Friday, November 28, 2008

Poll: Support for global climate action FALLS!

Please read my previous post about President Klaus, the Czech President and E.U. President-elect--he's a huge climate skeptic and has more or less pronounced the end of the global warming scam. The failing economy might drive the final nail in the coffin.

Previous polls show that this reluctant admission by the media is true: The world is saying "no thanks" to this hyped baloney and efforts that will require their personal suffering to "fix" something that isn't even broken.

I love how the Windsor Star makes efforts in the same piece to show snow cannons blasting snow on European ski resorts because of "how hot is has been during winter." Really??!!? Perhaps they haven't been reading the same news and empirical evidence I've been reading, which I've linked to heavily on this blog to make a point--the media is in the tank for global warming, and global warming is a bunch of crap (that they're pulling out all stops to save).

Efforts to support global climate-change falls: Poll:

PARIS - There is both growing public reluctance to make personal sacrifices and a distinct lack of enthusiasm for the major international efforts now underway to battle climate change, according to findings of a poll of 12,000 citizens in 11 countries, including Canada.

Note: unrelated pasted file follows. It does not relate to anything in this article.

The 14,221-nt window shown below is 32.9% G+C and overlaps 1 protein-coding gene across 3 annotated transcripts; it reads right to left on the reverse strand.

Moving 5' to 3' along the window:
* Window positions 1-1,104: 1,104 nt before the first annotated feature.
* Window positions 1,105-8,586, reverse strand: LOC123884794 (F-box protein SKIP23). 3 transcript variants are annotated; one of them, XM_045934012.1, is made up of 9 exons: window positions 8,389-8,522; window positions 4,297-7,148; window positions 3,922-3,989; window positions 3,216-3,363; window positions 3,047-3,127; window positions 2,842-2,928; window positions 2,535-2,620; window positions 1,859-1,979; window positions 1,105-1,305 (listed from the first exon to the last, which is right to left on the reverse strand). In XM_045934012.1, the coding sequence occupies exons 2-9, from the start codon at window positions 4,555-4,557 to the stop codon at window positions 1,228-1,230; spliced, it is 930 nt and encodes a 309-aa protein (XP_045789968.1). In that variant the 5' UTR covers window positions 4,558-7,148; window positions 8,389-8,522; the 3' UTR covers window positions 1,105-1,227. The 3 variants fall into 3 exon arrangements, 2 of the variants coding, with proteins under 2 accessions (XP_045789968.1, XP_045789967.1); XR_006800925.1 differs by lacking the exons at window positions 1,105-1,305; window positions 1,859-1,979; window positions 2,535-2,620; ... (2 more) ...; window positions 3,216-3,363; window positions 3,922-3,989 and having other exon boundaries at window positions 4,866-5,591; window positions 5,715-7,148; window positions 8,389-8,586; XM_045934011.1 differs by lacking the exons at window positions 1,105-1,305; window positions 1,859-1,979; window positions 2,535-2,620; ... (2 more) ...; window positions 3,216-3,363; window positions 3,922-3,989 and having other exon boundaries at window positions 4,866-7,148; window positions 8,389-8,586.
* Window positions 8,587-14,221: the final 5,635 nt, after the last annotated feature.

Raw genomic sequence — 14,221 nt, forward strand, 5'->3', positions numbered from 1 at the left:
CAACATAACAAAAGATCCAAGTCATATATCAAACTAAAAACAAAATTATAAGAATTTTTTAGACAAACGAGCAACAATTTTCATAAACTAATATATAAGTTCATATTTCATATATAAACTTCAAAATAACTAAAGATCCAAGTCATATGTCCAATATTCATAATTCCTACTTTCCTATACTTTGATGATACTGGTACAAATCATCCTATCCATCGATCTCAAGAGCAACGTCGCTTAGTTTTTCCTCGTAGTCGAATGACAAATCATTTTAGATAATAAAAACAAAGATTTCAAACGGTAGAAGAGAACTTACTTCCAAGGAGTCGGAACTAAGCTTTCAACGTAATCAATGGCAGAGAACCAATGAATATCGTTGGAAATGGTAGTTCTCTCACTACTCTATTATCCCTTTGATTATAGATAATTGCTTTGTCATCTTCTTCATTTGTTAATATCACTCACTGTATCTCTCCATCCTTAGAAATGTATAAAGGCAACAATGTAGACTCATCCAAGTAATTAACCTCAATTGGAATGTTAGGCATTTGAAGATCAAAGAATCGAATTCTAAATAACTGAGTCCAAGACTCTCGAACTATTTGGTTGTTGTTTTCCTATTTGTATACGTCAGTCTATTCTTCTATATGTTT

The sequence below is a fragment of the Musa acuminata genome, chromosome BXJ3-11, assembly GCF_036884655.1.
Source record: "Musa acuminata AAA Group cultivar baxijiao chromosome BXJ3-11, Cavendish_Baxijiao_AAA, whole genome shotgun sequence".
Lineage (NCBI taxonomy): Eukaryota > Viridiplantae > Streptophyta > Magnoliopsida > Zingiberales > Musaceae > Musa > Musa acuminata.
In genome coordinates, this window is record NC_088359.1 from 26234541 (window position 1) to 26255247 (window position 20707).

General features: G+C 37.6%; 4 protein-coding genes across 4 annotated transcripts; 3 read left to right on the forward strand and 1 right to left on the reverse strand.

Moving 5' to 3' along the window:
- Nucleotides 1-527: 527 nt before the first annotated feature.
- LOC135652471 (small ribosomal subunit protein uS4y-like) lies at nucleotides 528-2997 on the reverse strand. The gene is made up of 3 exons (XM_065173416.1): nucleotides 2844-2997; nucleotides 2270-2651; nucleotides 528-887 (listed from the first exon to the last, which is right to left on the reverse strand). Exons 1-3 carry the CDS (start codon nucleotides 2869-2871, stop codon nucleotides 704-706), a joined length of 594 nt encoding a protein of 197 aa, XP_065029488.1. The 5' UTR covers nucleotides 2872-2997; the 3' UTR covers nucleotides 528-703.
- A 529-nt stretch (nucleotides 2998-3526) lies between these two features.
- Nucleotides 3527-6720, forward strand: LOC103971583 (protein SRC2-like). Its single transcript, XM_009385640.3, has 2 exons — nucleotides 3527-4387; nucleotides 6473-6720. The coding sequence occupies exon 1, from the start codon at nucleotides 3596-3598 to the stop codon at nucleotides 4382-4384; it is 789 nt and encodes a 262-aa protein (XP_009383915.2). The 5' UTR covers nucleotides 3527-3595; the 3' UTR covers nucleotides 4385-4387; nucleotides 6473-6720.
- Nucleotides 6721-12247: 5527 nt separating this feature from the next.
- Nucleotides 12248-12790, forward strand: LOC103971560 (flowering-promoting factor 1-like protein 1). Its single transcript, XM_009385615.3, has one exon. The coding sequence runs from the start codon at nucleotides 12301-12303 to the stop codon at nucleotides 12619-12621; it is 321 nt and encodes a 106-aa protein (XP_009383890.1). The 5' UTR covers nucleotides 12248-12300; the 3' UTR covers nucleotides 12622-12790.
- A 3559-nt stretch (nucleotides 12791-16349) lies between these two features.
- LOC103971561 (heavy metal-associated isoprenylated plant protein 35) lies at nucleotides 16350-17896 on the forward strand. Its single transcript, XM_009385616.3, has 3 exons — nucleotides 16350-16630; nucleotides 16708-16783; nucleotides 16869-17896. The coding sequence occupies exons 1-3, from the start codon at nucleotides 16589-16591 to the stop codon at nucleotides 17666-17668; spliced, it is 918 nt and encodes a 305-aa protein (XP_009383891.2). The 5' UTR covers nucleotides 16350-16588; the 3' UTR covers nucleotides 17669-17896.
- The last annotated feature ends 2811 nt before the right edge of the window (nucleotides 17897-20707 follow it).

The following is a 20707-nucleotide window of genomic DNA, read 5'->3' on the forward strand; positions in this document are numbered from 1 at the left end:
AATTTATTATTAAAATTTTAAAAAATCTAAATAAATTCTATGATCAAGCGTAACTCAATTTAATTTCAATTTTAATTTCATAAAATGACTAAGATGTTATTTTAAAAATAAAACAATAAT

Results of the poll were released this week in advance of the start of a major international conference in Poland where delegates are considering steps toward a new international climate-change treaty to replace the Kyoto Protocol, which expires in 2012.

There already are reports emerging that some countries, such as coal-dependent Poland, are pushing for special treatment to avoid making major commitments to slash carbon emissions during a global economic downturn.

Less than half of those surveyed, or 47 per cent, said they were prepared to make personal lifestyle changes to reduce carbon emissions, down from 58 per cent last year.

Only 37 per cent said they were willing to spend "extra time" on the effort, an eight-point drop. And only one in five respondents - or 20 per cent - said they'd spend extra money to reduce climate change. That's down from 28 per cent a year ago.

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